1. The petitioners seek for revision of the decree of the District Munsif, Kollegal, in O.S. No. 153 of 1922 on the following ground:
The petitioners are defendants and judgment-debtors in a pauper suit. In assessing the costs the Court has ordered them to pay Rs. 175 as Court-fee on the plaint which would be correct if the old Court Fees Act were applicable. But if on the day the plaint was filed the new Act was applicable, then the fee, chargeable on the value of one year's maintenance, would be considerably less.
2. The point for determination is, therefore, when was the plaint filed.
3. The application to sue as a pauper was presented under Order 33, Rule 3 on 23rd December, 1921, when the old Act was in force. The applicant was allowed to sue as a pauper under Order 33, Rule 7. on 30th June, 1922, when the new Act was in force. The application was then numbered and registered and deemed the plaint in the suit under Order 33, Rule 8. The petitioners plead that it would only be so deemed for the purpose of levying the Court fee on the date when it was numbered and registered. The counter -petitioner contends that it must be deemed to have been filed as a plaint from the date of presentation.
4. It is urged that until the numbering and registering there is no filing as contemplated by Section 6 of the Court Fees Act. I do not think that anything turns on the technicality of the word ' file.' If for any purposes the application can rank as a plaint from the date of presentation, then it must be regarded as filed from the date. Now the Limitation Act lays down, Section 3, that in the case of a pauper a suit is instituted when his application for leave to sue as pauper is made. That must mean that from the date of his application it is assumed that his plaint is filed ; it cannot mean that limitation ceases to run by operation of an unfiled plaint. The language used by the Judicial Committee in Stuart Skinner v. William Order ILR (1879) A 241. leaves no room for doubt in the matter. On page 250 : 'The petition should operate as a plaint without the necessity of filing a new case. The petition is filed and proceedings are taken.'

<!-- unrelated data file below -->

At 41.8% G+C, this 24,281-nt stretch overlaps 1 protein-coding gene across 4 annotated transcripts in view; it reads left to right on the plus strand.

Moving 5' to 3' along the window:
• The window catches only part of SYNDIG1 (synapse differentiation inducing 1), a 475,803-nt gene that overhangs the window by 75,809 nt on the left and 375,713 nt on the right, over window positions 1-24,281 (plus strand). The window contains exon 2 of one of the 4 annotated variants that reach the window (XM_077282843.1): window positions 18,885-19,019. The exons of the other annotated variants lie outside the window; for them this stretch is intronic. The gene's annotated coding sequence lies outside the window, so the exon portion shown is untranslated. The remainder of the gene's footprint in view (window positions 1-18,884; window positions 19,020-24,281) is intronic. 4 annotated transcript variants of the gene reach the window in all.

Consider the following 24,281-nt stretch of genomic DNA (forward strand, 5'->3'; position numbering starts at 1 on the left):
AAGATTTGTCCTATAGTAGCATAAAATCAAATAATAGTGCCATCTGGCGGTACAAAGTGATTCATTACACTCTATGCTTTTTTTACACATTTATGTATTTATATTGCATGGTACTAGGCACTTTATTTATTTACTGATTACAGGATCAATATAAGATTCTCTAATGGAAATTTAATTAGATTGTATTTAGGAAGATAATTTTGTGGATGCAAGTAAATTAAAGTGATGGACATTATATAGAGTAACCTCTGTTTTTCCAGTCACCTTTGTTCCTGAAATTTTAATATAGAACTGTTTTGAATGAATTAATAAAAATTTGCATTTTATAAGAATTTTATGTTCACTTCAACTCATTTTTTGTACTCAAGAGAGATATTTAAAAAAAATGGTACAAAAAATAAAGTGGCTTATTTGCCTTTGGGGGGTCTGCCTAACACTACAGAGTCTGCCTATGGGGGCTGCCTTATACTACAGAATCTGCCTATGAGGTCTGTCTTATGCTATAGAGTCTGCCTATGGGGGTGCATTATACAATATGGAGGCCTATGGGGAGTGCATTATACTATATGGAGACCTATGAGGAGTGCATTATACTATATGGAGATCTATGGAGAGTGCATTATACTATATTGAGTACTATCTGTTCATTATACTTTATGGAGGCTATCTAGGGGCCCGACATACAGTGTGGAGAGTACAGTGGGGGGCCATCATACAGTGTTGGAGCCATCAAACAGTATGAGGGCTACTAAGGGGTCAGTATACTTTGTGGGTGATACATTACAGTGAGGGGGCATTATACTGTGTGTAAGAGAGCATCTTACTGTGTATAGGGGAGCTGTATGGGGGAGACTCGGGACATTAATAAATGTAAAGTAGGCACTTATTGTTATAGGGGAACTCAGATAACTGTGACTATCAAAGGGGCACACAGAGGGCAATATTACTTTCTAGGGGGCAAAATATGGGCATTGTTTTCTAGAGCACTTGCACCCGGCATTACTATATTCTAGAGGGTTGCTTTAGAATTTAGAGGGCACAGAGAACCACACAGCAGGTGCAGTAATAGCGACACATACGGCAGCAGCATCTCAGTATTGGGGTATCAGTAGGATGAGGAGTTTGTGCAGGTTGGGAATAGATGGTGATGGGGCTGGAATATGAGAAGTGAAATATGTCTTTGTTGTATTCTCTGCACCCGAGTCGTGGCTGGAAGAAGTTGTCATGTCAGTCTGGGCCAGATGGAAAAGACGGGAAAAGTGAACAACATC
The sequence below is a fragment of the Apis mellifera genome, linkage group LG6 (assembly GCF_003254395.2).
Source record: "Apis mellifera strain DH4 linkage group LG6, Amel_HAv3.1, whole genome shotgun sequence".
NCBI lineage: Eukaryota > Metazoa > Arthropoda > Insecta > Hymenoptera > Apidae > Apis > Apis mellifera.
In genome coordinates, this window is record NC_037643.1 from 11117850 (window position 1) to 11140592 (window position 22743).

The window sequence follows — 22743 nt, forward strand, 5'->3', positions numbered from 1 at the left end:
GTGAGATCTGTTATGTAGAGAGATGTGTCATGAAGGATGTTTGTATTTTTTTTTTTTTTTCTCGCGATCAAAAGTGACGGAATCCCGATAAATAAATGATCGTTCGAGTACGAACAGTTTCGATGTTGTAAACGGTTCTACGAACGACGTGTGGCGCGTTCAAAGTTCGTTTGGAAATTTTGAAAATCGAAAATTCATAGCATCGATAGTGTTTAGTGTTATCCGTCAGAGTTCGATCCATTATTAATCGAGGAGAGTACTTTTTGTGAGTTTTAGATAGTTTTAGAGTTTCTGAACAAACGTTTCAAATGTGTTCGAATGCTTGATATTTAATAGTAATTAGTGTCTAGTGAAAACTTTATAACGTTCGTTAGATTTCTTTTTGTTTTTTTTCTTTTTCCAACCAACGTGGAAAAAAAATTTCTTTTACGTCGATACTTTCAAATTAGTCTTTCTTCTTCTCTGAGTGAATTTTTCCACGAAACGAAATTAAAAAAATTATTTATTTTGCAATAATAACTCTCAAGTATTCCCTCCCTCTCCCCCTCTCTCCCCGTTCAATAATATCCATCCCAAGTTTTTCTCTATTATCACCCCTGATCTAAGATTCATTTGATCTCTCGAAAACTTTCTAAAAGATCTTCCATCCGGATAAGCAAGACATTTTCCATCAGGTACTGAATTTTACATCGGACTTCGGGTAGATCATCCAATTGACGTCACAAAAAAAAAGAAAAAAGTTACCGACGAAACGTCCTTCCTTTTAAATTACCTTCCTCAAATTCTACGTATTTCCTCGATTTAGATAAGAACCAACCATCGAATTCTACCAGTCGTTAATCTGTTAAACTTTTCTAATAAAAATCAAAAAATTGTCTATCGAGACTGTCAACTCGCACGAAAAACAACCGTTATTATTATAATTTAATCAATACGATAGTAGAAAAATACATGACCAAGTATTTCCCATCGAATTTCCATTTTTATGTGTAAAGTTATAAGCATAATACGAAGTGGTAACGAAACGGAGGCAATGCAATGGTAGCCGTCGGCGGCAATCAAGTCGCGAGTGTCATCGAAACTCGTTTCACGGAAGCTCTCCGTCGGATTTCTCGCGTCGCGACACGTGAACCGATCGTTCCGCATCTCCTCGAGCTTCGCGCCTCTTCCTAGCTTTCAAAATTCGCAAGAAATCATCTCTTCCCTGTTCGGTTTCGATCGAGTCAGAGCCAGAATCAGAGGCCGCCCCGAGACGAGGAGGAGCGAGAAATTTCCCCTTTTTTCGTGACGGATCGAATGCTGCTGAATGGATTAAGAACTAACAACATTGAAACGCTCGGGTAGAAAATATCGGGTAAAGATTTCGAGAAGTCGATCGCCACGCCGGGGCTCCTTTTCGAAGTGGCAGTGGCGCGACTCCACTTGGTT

5. The Limitation Act is in part materia with the Code of Civil Procedure, and the stipulation in Section 3 of the Act must be read along with Order 33, Rule 8 of the Code. The application shall be deemed the plaint in the suit from the date when the application is made. That being so it would be anomalous to have a plaint in the suit for which no Court fee was payable tilt a later date. The Court-fee is payable from the date of the presentation of the application and it is exactly that fee to which the Court must address its mind when it considers the pauper application. It considers the fee on the date of presentation and whether the applicant can afford to pay it, not what the fee may be in future if ever it should become payable.
6. For the above reasons I see no cause to revise the order of the Lower Court.
7. The petition is dismissed with costs.